The third option is to liberalize agriculture immediately. China would neither tax nor subsidize production, explicitly or implicitly. China would import or export agricultural products based on comparative advantage. Under this scenario, it is likely that China would have to import large amounts of grain, but economic gains would be substantial. China could gain US$4.5 to 7 billion in 2010 by abolishing its policy of 95 percent grain self-sufficiency. The World Bank has estimated that China would gain $5 billion by 2020 if the current 95 percent grain self-sufficiency policy were abolished. However, because China is a large country, two problems could arise if it depends heavily on international grain markets. One relates to supply availability. Australia, Brazil, Canada, and the United States may have the potential to increase production. But how much they can supply is not clear, particularly when many governments are under pressure to reduce support for agriculture. Agriculture is also subject to weather and other climatic conditions. A production shortfall of 20 to 30 percent in a major grain-exporting country would affect international prices substantially, considering the thin international market for many agricultural commodities.
The fourth option is to continue to liberalize gradually, while increasing investment in rural infrastructure, agricultural research and extension, and irrigation. This option would not only conform with WTO requirements but would also improve long-term food security and overall economic efficiency.
Various studies have shown that increased investment in agricultural research, extension, irrigation, and infrastructure is one of the most efficient ways to improve China's food security in the long run. IFPRI projections suggest that if China increases its investment in agricultural research and irrigation by 4.5 percent per year, it will become a net exporter of grains by 2020. With every 1 percent increase in agricultural research and irrigation investment, China could produce an additional 21 million metric tons of grain in 2010 and 36 million metric tons in 2020. Each yuan invested in research and irrigation could yield returns between 3.6 and 4.8 yuan.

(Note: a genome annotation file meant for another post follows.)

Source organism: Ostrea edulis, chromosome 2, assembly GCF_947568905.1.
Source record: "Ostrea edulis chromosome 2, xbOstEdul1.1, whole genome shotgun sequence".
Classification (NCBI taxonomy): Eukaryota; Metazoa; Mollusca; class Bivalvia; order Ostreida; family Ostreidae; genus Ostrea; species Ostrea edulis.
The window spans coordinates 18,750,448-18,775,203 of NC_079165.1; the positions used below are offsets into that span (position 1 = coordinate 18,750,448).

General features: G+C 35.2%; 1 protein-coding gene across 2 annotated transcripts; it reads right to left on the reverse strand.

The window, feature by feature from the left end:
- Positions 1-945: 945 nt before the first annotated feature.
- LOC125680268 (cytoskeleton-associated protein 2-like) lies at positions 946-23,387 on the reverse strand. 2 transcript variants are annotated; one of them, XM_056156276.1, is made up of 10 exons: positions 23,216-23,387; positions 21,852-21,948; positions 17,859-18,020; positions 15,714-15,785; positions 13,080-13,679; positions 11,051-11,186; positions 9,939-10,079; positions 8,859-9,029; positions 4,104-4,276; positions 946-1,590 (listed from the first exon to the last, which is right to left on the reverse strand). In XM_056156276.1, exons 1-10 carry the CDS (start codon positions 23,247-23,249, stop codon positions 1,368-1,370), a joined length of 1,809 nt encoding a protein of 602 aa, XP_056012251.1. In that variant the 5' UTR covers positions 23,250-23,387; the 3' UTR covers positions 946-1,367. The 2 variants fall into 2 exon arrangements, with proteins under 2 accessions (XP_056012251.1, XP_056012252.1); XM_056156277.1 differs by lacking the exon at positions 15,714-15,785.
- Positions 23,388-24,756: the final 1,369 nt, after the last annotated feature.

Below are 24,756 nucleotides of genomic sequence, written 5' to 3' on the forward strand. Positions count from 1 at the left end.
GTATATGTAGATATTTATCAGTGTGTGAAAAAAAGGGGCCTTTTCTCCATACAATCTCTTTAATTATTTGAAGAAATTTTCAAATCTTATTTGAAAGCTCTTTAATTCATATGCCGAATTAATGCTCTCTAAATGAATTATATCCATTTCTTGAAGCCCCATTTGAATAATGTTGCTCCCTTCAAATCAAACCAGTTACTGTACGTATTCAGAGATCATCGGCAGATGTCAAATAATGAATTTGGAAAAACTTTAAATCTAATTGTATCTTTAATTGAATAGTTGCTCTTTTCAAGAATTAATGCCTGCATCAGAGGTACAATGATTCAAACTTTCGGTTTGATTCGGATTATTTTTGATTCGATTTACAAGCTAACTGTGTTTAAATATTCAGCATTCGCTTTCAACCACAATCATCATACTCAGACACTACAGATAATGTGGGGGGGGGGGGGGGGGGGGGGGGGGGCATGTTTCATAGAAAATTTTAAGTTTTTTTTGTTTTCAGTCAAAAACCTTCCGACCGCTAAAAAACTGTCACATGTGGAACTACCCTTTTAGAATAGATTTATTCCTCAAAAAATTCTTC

However, it is worrisome to observe that China's agricultural investment, particularly its research investment, has fluctuated over time and has stagnated in recent years. After 1978, agricultural investment began to decline, bottoming out in 1987. Although it has recovered since, it was still 32 percent below the 1978 level in 1994. In relative terms, the share of agricultural investment in agricultural GDP began to decline sharply after 1978, from 18 percent to about 5 percent in recent years. Investment in agriculture as a proportion of total investment fell drastically, from 20 percent in 1980 to only 2.4 percent in 1994.
Fluctuating and falling public investments in agriculture will impede long-term sustainable agricultural growth. For example, the decline in public investment in agricultural research and development led to deterioration of the national agricultural research system and a possible slowdown in the rate of release of new agricultural technologies. Also, the decline of investments in maintenance and repair of irrigation and drainage systems, rural roads, and soil improvement schemes has reduced the effectively irrigated area and increased the impact of recurring natural disasters such as floods and drought.
Reversing the decline in agricultural investment would enhance the agricultural sector, rural well-being, food security, and the environment. All this, in turn, would foster China's broader economic development, and assure that the answer to the question, "Who will feed China?" is China.
For more information, see Shenggen Fan and Francis Tuan, "Evolution of Chinese and OECD Agricultural Policy: Long-term Lessons for China," a paper presented at the International Seminar on WTO and China's Agricultural Trade, Beijing, September 21-22, 1998; Shenggen Fan, "Public Investment in Rural China: Historical Trends and Policy Issues," in Agricultural Policies in China (Paris: OECD, 1997).